The Catholicos of Sis (of the Holy See of Cilicia) maintained himself nevertheless, with under his jurisdiction several bishops, numerous villages and convents, and was supported in his views by the Catholic Pope up to the middle of the 19th century, when the patriarch Nerses, declaring finally for Echmiadzin, carried the government with him. In 1885, Sis tried to declare Echmiadzin schismatic, and in 1895 its clergy took it on themselves to elect a Catholicos without reference to the patriarch; but the Porte annulled the election, and only allowed it six years later upon Sis renouncing its pretensions to independence.[citation needed] That Catholicos had the right to prepare the sacred myron (oil) and to preside over a synod, but was in fact not more than a metropolitan, and regarded by many Armenians as schismatic.[7]

Ottoman period

In the Ottoman period, Kozan was in the sanjak of Adana, and the seat of the kaza of Kozan.[8]


Panorama view of Sis (c.1855)
Panorama view of town and fortress (c.1870)

At the turn of the twentieth century, about 5,600 of its population of 8,000 were Armenians.[9] They were all deported during the course of the Armenian Genocide. Kozan was occupied by France between March 8, 1919 - June 2, 1920 during Turkish War of Independence. After Turkey was declared a republic, Kozan was a province, compromising the districts of Kozan, Kadirli, Feke and Saimbeyli between 1923-1926.

Kozan today

Today Kozan is a city surrounded by vineyards, gardens and groves of cypress, sycamore fig, orange and lemon trees. In summer the great heat (40 plus degrees Celsius or 104 plus degrees Fahrenheit) compels the inhabitants to desert Kozan, retreating to cool off in the wooded higher ground.

Notable natives

Things to see

Today ruins of churches, convents, castles and palaces may be seen on all sides. The lofty castle and the monastery and church built by Leo II, and containing the coronation chair of the kings of Cilician Armenia, were still noteworthy up until the Armenian Genocide. Nowadays they are at the center of a legal battle between the Armenian Catholic Patriarchate and Turkey.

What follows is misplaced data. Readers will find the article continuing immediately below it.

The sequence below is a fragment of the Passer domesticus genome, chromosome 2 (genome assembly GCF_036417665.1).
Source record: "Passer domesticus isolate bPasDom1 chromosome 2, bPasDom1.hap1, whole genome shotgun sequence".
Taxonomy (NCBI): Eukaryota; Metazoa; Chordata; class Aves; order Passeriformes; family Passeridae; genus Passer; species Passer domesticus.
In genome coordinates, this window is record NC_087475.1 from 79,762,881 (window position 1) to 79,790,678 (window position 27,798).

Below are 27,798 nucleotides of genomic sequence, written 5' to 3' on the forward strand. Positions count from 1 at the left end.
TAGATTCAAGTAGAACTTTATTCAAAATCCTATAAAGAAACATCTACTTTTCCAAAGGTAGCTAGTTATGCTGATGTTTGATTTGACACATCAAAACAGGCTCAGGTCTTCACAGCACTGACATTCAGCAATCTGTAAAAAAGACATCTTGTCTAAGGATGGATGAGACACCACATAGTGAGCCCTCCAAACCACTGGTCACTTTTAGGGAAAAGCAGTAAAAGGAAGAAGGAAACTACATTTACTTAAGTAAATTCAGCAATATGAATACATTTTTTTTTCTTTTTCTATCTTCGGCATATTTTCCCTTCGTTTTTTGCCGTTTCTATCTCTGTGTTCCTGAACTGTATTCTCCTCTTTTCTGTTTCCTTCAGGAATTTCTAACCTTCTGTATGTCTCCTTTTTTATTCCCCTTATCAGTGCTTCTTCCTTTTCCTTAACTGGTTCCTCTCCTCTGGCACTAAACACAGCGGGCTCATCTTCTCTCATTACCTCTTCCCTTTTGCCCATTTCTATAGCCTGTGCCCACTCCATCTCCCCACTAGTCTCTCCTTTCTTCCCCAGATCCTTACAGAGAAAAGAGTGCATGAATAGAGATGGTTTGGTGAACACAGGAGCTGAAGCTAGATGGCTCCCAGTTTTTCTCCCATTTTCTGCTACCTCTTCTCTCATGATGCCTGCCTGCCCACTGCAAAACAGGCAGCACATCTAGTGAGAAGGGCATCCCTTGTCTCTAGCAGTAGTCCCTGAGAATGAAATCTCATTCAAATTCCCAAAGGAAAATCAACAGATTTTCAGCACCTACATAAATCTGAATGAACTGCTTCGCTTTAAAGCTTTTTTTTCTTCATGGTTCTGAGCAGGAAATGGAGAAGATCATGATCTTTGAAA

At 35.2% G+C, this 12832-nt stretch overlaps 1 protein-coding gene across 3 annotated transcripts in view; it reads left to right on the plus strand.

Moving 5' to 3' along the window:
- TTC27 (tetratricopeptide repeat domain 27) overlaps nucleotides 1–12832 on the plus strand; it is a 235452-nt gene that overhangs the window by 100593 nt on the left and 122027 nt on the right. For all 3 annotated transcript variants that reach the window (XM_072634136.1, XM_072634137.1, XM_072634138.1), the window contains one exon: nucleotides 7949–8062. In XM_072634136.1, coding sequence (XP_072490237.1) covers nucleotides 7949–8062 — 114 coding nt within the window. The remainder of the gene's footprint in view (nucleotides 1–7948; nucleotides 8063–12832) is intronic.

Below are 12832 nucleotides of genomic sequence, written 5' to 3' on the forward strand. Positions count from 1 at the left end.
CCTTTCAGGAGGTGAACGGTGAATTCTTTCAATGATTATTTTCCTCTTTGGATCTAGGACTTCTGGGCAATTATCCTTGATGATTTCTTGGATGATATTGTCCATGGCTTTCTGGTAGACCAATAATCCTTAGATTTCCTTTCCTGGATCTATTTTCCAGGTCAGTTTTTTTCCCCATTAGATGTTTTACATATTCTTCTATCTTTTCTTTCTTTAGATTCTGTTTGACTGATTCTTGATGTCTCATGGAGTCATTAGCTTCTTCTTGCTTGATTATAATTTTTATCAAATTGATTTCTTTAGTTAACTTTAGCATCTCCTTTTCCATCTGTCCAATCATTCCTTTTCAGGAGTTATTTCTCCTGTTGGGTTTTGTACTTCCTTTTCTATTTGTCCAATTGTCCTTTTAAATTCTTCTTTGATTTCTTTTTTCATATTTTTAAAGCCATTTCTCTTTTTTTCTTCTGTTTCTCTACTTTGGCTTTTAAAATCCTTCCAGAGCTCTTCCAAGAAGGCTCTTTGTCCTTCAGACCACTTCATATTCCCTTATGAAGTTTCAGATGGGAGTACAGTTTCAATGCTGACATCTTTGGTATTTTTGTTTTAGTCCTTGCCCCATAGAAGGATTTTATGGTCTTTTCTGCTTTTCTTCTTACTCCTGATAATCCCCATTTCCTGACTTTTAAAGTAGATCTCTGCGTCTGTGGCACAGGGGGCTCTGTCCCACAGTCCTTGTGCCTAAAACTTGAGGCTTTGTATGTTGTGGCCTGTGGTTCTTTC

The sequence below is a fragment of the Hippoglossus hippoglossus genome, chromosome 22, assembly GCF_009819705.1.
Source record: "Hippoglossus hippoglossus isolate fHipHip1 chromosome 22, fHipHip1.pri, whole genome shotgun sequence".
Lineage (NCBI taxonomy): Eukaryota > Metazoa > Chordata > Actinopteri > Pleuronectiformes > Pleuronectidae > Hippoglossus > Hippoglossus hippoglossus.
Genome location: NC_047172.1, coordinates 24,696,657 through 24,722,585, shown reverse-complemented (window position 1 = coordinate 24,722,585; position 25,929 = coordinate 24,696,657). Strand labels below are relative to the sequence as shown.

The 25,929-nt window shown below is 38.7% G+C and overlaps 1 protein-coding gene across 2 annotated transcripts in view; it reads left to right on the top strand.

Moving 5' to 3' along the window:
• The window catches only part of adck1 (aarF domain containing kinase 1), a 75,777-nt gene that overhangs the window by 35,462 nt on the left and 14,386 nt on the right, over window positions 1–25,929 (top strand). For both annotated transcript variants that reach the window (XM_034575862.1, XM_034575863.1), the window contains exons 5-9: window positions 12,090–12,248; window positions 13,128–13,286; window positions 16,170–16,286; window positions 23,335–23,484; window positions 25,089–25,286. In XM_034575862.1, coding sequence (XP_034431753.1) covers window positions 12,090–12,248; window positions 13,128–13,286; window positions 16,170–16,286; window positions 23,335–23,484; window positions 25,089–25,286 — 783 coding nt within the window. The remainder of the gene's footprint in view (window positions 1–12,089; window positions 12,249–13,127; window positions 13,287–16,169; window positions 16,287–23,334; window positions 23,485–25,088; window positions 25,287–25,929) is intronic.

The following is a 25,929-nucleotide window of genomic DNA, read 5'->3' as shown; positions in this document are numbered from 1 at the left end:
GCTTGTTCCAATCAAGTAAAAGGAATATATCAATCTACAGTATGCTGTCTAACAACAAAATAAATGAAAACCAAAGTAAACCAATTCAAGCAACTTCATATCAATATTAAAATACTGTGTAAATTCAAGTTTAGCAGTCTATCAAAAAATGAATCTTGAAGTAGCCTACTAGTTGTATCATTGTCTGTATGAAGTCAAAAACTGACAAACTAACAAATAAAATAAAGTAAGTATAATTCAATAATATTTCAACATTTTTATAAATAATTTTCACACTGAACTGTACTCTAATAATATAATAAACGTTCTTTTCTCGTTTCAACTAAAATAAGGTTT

See also

  • Kozan Dam on the Kilgen River, 8 km (5 mi) north of Kozan


  1. "Area of regions (including lakes), km²". Regional Statistics Database. Turkish Statistical Institute. 2002. Retrieved 2013-03-05.<templatestyles src="Module:Citation/CS1/styles.css"></templatestyles>
  2. "Population of province/district centers and towns/villages by districts - 2012". Address Based Population Registration System (ABPRS) Database. Turkish Statistical Institute. Retrieved 2013-02-27.<templatestyles src="Module:Citation/CS1/styles.css"></templatestyles>
  3. "Sis Castle", Castles.nl
  4. 1911 Encyclopedia Britannica, s.v. 'Sis'
  5. William Mitchell Ramsay, The Historical Geography of Asia Minor, p. 385
  6. A.G. Gould, "Ḳōzān" Encyclopaedia of Islam (2nd ed.) s.v.; print edition ISBN 9789004161214, 1960-2007
  7. 7.0 7.1 7.2  Chisholm, Hugh, ed. (1911). [https%3A%2F%2Fen.wikisource.org%2Fwiki%2F1911_Encyclop%C3%A6dia_Britannica%2FSis "Sis" ] Check |ws link in chapter= value (help). Encyclopædia Britannica (11th ed.). Cambridge University Press.<templatestyles src="Module:Citation/CS1/styles.css"></templatestyles>
  8. http://www.houshamadyan.org/en/mapottomanempire/vilayet-of-adana/sandjakofsis.html
  9. Kévorkian, Raymond H. and Paul B. Paboudjian, Les Arméniens dans l’Empire Ottoman à la veille du génocide. Paris: Editions d’art et d’histoire, 1992, p. 292.


  •  Chisholm, Hugh, ed. (1911). [https%3A%2F%2Fen.wikisource.org%2Fwiki%2F1911_Encyclop%C3%A6dia_Britannica%2FSis "Sis" ] Check |ws link in chapter= value (help). Encyclopædia Britannica (11th ed.). Cambridge University Press.<templatestyles src="Module:Citation/CS1/styles.css"></templatestyles>
  •  This article incorporates text from a publication now in the public domainHerbermann, Charles, ed. (1913). [https%3A%2F%2Fen.wikisource.org%2Fwiki%2FCatholic_Encyclopedia_%281913%29%2FFlavias "Flavias" ] Check |ws link in chapter= value (help). Catholic Encyclopedia. New York: Robert Appleton.CS1 maint: ref=harv (link)<templatestyles src="Module:Citation/CS1/styles.css"></templatestyles> [1]

External links